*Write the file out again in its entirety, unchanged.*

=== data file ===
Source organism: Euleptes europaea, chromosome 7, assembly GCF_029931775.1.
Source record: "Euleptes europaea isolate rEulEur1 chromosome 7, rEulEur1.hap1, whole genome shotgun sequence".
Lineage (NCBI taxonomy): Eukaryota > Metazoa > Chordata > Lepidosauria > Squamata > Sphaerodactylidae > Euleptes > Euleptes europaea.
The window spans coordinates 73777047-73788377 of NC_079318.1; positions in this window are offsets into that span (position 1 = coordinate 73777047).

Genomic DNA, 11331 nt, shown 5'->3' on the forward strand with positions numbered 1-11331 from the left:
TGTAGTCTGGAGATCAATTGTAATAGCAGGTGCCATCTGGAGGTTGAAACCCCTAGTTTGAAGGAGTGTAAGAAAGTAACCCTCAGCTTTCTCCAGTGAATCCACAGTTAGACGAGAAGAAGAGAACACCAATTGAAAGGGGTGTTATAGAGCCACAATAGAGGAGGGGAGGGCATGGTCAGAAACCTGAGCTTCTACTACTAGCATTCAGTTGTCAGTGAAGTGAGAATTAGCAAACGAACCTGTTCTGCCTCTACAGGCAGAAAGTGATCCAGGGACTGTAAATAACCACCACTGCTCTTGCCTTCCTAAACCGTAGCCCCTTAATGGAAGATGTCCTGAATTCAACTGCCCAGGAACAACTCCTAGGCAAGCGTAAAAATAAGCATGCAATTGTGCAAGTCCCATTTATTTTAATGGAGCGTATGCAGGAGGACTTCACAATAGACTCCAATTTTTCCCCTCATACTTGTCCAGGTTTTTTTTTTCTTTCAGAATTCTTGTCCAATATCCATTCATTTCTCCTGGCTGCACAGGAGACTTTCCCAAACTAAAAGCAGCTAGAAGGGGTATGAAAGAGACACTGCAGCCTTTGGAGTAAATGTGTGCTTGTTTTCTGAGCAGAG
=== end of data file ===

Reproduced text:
Source organism: Euleptes europaea, chromosome 7, assembly GCF_029931775.1.
Source record: "Euleptes europaea isolate rEulEur1 chromosome 7, rEulEur1.hap1, whole genome shotgun sequence".
Lineage (NCBI taxonomy): Eukaryota > Metazoa > Chordata > Lepidosauria > Squamata > Sphaerodactylidae > Euleptes > Euleptes europaea.
The window spans coordinates 73777047-73788377 of NC_079318.1; positions in this window are offsets into that span (position 1 = coordinate 73777047).

Genomic DNA, 11331 nt, shown 5'->3' on the forward strand with positions numbered 1-11331 from the left:
TGTAGTCTGGAGATCAATTGTAATAGCAGGTGCCATCTGGAGGTTGAAACCCCTAGTTTGAAGGAGTGTAAGAAAGTAACCCTCAGCTTTCTCCAGTGAATCCACAGTTAGACGAGAAGAAGAGAACACCAATTGAAAGGGGTGTTATAGAGCCACAATAGAGGAGGGGAGGGCATGGTCAGAAACCTGAGCTTCTACTACTAGCATTCAGTTGTCAGTGAAGTGAGAATTAGCAAACGAACCTGTTCTGCCTCTACAGGCAGAAAGTGATCCAGGGACTGTAAATAACCACCACTGCTCTTGCCTTCCTAAACCGTAGCCCCTTAATGGAAGATGTCCTGAATTCAACTGCCCAGGAACAACTCCTAGGCAAGCGTAAAAATAAGCATGCAATTGTGCAAGTCCCATTTATTTTAATGGAGCGTATGCAGGAGGACTTCACAATAGACTCCAATTTTTCCCCTCATACTTGTCCAGGTTTTTTTTTTCTTTCAGAATTCTTGTCCAATATCCATTCATTTCTCCTGGCTGCACAGGAGACTTTCCCAAACTAAAAGCAGCTAGAAGGGGTATGAAAGAGACACTGCAGCCTTTGGAGTAAATGTGTGCTTGTTTTCTGAGCAGAG